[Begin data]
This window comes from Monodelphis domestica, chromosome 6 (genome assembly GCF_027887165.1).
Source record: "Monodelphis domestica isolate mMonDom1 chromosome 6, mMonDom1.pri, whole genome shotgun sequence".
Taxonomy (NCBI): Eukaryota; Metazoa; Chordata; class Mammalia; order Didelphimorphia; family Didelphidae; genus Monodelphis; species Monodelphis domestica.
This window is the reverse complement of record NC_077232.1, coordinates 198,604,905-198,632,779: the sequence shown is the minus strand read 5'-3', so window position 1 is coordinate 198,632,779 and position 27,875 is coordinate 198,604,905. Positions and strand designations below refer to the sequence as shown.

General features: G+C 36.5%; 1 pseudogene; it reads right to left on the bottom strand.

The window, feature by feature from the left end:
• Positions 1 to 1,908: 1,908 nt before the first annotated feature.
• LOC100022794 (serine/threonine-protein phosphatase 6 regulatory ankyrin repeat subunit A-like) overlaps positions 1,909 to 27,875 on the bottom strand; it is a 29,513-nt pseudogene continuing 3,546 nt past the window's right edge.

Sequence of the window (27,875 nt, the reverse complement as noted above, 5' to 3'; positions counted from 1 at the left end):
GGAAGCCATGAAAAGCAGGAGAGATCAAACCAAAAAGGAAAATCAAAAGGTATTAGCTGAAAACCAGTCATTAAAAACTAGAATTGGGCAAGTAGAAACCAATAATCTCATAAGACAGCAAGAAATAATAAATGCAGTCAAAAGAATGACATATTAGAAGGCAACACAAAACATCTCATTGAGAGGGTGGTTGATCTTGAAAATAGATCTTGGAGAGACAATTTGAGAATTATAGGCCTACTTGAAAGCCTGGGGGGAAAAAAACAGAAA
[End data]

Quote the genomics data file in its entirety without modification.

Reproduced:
This window comes from Monodelphis domestica, chromosome 6 (genome assembly GCF_027887165.1).
Source record: "Monodelphis domestica isolate mMonDom1 chromosome 6, mMonDom1.pri, whole genome shotgun sequence".
Taxonomy (NCBI): Eukaryota; Metazoa; Chordata; class Mammalia; order Didelphimorphia; family Didelphidae; genus Monodelphis; species Monodelphis domestica.
This window is the reverse complement of record NC_077232.1, coordinates 198,604,905-198,632,779: the sequence shown is the minus strand read 5'-3', so window position 1 is coordinate 198,632,779 and position 27,875 is coordinate 198,604,905. Positions and strand designations below refer to the sequence as shown.

General features: G+C 36.5%; 1 pseudogene; it reads right to left on the bottom strand.

The window, feature by feature from the left end:
• Positions 1 to 1,908: 1,908 nt before the first annotated feature.
• LOC100022794 (serine/threonine-protein phosphatase 6 regulatory ankyrin repeat subunit A-like) overlaps positions 1,909 to 27,875 on the bottom strand; it is a 29,513-nt pseudogene continuing 3,546 nt past the window's right edge.

Sequence of the window (27,875 nt, the reverse complement as noted above, 5' to 3'; positions counted from 1 at the left end):
GGAAGCCATGAAAAGCAGGAGAGATCAAACCAAAAAGGAAAATCAAAAGGTATTAGCTGAAAACCAGTCATTAAAAACTAGAATTGGGCAAGTAGAAACCAATAATCTCATAAGACAGCAAGAAATAATAAATGCAGTCAAAAGAATGACATATTAGAAGGCAACACAAAACATCTCATTGAGAGGGTGGTTGATCTTGAAAATAGATCTTGGAGAGACAATTTGAGAATTATAGGCCTACTTGAAAGCCTGGGGGGAAAAAAACAGAAA